Davie alleges by that time, he’d been systematically “squeezed out” of operations by Rossi, who maintained a majority share of ownership in the company, court records show. Rossi in 2019 allegedly offered to buy out Davie’s share for $50,000. Davie argued that he had made significant capital investments in the business and rejected the “low ball” offer.

In May 2020, two months into COVID, Rossi filed suit in Tazewell County to expel Davie from the business. According to Davie, Rossi was attempting to intimidate him into selling his stake in Reditus for less than it was worth. Davie alleges that he made several requests for financial documents from Reditus in order to assess the company’s value. He says those requests were never satisfactorily met.

By December of 2020, Rossi upped the offer for Davie’s stake to $500,000, Davie claimed.

As part of the ongoing legal battle, Davie is seeking to unseal financial records in Tazewell County that he alleges will show Rossi’s “pillaging” of Reditus to fund that “nouveau riche over-the-top lifestyle.”

The records were sealed under a protective order in May 2021 issued by Tazewell County Judge Daniel Cordis, who is no longer assigned to the case. The order said both sides wanted to "protect ... proprietary or confidential documents and information from unauthorized, unnecessary disclosure."

Davie’s current attorneys argue there is no sound legal reason for the financials to be kept apart from public record. The only damage that can come from revealing them, according to Davie, is the undermining of the public image Rossi has worked to construct.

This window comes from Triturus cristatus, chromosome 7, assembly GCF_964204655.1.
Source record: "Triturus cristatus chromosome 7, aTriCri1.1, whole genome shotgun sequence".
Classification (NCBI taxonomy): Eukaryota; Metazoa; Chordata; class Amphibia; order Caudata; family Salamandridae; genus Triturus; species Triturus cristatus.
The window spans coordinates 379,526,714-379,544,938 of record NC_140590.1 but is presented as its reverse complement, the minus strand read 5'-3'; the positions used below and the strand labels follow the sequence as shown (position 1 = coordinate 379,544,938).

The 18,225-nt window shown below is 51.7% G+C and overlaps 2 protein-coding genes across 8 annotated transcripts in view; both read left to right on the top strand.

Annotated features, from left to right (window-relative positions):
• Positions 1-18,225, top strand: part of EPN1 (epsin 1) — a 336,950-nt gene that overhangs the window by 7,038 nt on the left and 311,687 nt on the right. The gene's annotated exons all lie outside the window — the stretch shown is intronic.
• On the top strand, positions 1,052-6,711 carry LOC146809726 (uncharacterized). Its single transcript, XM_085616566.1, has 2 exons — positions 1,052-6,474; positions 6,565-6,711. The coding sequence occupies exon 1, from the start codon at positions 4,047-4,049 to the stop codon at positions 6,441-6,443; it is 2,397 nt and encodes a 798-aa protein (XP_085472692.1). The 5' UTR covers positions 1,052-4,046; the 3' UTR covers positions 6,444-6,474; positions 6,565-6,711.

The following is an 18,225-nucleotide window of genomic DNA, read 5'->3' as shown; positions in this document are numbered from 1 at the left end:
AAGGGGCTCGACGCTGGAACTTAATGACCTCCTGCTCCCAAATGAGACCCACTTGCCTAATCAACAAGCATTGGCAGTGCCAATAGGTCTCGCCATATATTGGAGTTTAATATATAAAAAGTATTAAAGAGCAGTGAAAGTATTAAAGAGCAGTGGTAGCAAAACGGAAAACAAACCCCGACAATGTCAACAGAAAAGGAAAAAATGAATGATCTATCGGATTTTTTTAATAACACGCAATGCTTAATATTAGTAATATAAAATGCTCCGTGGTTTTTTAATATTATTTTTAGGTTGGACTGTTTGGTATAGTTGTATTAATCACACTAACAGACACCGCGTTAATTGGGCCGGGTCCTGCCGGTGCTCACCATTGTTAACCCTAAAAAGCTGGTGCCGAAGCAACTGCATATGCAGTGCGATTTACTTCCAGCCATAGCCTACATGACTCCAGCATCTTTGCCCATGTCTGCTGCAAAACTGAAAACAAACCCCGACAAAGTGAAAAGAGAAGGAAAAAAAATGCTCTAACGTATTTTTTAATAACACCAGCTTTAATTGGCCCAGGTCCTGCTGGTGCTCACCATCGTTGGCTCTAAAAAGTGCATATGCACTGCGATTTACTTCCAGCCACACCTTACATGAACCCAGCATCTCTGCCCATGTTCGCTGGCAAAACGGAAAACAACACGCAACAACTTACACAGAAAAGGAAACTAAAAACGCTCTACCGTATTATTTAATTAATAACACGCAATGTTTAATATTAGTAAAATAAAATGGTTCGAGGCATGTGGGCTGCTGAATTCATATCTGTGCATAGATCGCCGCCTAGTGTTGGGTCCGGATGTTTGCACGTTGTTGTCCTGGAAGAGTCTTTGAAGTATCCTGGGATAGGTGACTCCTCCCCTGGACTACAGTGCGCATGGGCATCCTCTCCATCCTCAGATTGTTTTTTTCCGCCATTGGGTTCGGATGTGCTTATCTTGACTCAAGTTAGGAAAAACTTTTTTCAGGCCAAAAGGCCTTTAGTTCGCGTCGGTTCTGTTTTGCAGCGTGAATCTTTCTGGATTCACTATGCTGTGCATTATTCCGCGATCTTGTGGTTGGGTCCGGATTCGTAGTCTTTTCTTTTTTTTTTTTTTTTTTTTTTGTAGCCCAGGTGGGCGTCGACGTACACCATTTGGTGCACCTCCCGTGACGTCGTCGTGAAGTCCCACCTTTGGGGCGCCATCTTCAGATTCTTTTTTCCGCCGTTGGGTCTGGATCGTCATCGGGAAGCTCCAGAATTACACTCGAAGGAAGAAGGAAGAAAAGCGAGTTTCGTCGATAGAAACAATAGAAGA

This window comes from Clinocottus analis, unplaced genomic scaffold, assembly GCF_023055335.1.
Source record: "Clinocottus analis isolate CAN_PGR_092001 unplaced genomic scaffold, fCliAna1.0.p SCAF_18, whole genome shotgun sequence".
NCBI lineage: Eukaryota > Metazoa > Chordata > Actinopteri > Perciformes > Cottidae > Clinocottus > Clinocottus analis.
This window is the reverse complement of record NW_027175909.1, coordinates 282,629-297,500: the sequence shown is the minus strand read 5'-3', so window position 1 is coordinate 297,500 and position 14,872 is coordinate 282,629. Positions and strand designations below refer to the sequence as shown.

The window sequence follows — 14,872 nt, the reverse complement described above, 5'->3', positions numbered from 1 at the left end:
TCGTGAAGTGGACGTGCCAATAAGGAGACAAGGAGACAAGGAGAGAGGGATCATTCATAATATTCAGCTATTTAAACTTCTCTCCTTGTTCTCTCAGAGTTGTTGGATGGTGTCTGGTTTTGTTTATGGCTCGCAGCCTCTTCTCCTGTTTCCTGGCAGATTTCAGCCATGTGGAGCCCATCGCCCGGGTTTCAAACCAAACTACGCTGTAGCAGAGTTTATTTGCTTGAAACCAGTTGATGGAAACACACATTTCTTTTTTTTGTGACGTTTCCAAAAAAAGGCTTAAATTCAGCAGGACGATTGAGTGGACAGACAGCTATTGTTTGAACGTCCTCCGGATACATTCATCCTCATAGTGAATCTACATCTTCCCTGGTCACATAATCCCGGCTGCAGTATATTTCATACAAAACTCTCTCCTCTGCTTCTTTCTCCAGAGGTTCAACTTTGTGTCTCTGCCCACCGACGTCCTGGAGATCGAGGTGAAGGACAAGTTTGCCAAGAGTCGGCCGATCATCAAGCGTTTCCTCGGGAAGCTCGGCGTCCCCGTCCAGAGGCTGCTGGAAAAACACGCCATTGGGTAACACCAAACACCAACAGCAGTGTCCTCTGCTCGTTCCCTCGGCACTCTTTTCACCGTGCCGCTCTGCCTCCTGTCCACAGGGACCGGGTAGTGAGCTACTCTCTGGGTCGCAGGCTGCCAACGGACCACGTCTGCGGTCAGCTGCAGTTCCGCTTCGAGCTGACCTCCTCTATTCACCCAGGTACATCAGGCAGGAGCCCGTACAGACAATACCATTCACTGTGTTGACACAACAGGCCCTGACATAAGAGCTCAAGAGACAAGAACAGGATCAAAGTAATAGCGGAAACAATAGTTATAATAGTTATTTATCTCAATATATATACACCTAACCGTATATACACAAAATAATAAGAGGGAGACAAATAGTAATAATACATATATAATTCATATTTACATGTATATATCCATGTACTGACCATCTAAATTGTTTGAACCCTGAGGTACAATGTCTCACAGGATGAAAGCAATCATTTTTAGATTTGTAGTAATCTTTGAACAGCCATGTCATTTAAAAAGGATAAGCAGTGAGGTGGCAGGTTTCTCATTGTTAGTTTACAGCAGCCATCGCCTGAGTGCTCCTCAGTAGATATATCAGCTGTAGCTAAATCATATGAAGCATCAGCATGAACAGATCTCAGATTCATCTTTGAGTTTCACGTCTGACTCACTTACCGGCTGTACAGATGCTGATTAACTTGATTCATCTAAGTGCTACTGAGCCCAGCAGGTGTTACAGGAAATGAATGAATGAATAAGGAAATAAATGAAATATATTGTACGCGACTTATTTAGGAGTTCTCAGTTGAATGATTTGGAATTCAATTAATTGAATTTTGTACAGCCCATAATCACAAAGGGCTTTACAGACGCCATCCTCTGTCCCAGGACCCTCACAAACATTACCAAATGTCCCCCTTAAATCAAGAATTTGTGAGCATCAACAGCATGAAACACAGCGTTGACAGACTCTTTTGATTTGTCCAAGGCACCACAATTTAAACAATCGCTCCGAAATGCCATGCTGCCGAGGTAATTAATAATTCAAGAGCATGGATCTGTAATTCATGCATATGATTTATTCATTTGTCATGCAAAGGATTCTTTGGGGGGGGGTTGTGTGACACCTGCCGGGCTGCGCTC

Rossi was profiled by WGLT days before news of his indictment broke. In the interview, Rossi described himself in humble terms.

“I’m not a smart guy, I just work hard. I tell everybody I’m just a Midwest farm kid from central Illinois,” Rossi said at the time. “It’s worked well for me, I think.”

During the pandemic, Reditus has expanded three times and now has more than 300 employees.

But according to Davie’s suit, Rossi’s “profligate spending habits” fly in the face of that image. That includes the private plane. Indeed, a company managed by Rossi called “AJR MD Consulting LLC” is the owner of a private plane, according to FAA registration records. The lawsuit claimed it was purchased in 2020; the FAA record shows it was registered in 2021.

Davie alleges that Rossi has wrought “financial destruction” on Reditus Labs through “shady accounting” and the misuse of funds. The lawsuit claims Rossi has conflated his personal finances with that of the business, using company employees and accountants to handle private dealings.

Davie disputes Rossi’s claim that his personal financial records should be sealed to protect company operations.

“In fact, it would likely be helpful to Reditus Labs for the disclosures to be made to reveal the substantial risk Rossi poses to Reditus Labs,” the lawsuit reads.

The lawsuit alleges that Rossi engaged in a “Brewster’s Millions”-style spending spree, referencing a 1985 Richard Pryor movie in which the protagonist has 30 days to spend $30 million. Rossi also allegedly kept his family members on the company payroll, awarding them with “enormous amounts in excessive compensation,” according to the suit.

The case is due back in court March 23.

Sarah Nardi
Sarah Nardi previously worked for the Chicago Reader covering Arts & Culture. She joined WGLT as a correspondent in 2020.
Eric Stock is a reporter at WGLT.
Contact Ryan at rmdenha@ilstu.edu or (309) 438-5426.